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The history of poetry isn't all roses and romance

Experts from Arizona Center for Medieval and Renaissance Studies shed some light on the often-violent roots of verse

A fountain pen sits on a blank sheet of paper next to an inkwell and a rose
February 13, 2018

Valentine’s Day can bring visions of roses and flowery language — or at least the Hallmark-card version. But poetry did not always serve the romantically minded.

Robert Bjork, Foundation Professor of English at Arizona State University, says poetry wasn’t necessarily written for the sole purpose of courtship. In fact, works from as early as the fifth century contradict our modern-day popular notions of love and courtship.

Surviving poems in Old English such as “Wulf and Eadwacer” often intertwined love with themes of violence and strife.

“It’s about a man and a woman, who are violently separated,” said Bjork, who is the director of the Arizona Center for Medieval and Renaissance Studies, a statewide research center representing Arizona's three public universities. “There are themes of love and yearning, but there are also themes of peril.”

Poetry’s broader themes, including those centered around violence, persisted until around the 19th century, when the idea of romantic verse emerged, reflective of the Romanticism of the time — a period with an emphasis on imagination and emotions.

“You started to have an actual love interest expressed in the literature,” Bjork said.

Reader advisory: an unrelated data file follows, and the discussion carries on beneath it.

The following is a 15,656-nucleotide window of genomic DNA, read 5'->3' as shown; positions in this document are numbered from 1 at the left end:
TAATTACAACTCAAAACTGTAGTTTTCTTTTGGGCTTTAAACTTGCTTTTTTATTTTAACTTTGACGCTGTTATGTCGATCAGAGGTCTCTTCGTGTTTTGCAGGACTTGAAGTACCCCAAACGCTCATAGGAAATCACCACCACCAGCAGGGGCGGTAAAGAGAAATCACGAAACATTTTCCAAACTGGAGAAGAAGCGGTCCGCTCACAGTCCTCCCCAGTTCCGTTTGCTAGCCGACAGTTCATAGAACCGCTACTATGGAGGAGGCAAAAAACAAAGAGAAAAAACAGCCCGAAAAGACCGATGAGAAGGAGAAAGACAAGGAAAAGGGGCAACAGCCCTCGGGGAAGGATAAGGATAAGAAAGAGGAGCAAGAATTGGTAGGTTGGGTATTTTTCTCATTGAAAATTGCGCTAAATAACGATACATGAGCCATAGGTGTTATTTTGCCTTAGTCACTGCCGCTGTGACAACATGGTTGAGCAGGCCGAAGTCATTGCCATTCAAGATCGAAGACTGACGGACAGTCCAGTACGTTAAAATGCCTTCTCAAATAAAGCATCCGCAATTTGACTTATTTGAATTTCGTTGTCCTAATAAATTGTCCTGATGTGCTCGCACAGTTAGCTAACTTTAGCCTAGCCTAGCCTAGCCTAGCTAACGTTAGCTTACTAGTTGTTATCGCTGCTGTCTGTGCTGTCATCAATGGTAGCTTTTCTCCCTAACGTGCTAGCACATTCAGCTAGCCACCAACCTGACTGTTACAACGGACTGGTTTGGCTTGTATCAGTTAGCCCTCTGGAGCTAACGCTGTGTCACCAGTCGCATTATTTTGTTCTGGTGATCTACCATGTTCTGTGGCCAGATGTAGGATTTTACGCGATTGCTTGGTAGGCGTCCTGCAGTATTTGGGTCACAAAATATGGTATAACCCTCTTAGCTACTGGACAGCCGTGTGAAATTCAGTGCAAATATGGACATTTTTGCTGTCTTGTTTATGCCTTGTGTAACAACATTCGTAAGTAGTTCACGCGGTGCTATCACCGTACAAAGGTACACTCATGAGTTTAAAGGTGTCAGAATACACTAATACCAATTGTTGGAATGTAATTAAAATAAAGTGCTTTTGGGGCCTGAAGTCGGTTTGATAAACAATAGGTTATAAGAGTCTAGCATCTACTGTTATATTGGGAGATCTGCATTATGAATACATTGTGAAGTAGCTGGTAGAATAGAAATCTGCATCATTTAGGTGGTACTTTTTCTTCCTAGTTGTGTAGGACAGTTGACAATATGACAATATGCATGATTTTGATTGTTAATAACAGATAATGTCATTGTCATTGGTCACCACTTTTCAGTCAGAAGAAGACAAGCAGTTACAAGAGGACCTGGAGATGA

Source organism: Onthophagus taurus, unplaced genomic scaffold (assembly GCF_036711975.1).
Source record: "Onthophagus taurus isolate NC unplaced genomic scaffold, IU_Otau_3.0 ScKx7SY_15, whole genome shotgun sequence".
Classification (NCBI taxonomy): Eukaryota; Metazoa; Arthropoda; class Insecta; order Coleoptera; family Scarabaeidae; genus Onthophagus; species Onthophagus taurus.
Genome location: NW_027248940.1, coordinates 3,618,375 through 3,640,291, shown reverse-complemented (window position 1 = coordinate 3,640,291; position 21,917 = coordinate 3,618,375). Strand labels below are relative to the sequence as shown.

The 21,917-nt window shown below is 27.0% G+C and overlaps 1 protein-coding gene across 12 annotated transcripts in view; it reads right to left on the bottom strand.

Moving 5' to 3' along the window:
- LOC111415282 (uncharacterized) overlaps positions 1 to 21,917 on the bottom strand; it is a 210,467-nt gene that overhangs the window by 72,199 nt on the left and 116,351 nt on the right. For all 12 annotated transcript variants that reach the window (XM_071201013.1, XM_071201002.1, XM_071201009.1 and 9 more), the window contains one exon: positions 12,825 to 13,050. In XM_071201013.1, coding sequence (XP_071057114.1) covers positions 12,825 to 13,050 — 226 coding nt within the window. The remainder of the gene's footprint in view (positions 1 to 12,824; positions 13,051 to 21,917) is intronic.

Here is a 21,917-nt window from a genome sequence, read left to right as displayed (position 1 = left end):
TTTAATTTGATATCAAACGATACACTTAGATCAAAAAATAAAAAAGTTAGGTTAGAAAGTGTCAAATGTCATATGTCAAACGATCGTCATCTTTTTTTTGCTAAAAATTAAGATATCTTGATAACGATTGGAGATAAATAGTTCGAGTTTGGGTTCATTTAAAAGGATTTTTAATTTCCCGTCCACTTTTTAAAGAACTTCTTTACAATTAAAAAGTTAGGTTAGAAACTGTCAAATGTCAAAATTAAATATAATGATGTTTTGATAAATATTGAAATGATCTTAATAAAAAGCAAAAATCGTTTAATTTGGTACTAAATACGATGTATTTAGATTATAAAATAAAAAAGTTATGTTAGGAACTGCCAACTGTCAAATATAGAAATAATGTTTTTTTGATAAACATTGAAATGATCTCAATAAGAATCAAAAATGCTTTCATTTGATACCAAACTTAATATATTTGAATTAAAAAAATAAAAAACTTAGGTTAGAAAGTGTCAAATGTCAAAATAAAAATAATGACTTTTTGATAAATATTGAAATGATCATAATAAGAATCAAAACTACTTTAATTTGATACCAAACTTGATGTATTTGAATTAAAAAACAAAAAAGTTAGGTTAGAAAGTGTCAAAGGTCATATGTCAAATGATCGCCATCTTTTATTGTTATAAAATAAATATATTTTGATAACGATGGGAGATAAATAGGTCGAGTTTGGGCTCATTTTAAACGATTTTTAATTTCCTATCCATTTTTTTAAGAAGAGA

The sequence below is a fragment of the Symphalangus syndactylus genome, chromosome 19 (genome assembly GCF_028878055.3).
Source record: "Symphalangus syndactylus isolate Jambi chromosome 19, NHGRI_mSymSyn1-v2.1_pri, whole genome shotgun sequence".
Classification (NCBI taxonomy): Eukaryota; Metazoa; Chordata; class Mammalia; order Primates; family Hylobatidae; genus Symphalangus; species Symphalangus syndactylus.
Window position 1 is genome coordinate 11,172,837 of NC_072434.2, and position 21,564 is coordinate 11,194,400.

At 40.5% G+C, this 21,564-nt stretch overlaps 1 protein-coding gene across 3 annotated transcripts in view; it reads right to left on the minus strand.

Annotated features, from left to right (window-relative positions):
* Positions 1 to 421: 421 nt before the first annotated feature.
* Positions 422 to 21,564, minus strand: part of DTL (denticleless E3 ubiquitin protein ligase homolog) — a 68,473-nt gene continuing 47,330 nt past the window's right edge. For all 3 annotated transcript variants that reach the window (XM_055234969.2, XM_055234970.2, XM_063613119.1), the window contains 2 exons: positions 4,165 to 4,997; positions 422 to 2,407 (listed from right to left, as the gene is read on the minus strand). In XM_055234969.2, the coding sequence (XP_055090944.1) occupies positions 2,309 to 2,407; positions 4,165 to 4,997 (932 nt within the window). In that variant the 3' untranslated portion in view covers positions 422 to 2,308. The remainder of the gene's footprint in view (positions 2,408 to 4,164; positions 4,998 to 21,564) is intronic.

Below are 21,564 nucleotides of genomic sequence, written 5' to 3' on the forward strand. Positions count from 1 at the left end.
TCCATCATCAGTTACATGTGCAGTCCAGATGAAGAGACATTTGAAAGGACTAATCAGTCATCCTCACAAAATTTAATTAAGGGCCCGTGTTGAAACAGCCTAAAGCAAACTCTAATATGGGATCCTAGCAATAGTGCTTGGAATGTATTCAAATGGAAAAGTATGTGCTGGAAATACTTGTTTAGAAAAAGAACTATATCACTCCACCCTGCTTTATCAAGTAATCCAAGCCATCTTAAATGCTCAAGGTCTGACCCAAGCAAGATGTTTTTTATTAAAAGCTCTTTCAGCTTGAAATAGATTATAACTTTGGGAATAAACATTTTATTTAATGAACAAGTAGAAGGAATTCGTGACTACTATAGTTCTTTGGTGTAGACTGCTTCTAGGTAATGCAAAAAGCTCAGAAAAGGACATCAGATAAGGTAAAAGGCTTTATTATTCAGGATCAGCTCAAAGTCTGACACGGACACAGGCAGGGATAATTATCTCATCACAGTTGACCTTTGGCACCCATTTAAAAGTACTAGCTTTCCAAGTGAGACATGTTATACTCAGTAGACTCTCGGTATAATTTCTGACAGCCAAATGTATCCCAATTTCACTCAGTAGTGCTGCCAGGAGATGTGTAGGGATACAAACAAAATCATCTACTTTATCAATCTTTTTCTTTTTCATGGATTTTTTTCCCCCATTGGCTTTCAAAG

Susan Dudash, assistant director of the Arizona Center for Medieval and Renaissance Studies, agreed.

“The authors during this period of Romanticism started to look back at these older, medieval topics of damsels in distress — I think this was the turning point toward the modern interpretation of romantic poetry,” she said.

And it wasn’t just men who were engaged in the writing of poetry throughout the ages.

“Many of the voices behind the poetry from the fifth century and onward were women,” Bjork said.

Women in the 14th century, like French/Italian writer Christine de Pizan, emerged as successful authors — something quite uncommon not only because many women couldn’t read or write at that time period, Dudash said, but also because “she was also the first professional author, in the sense that she made a living by having her love-themed poetry work commissioned, garnering her a cult following.”

Learn more about the Arizona Center for Medieval and Renaissance Studies, including upcoming lectures and the center’s popular biennial Chaucer Celebration, at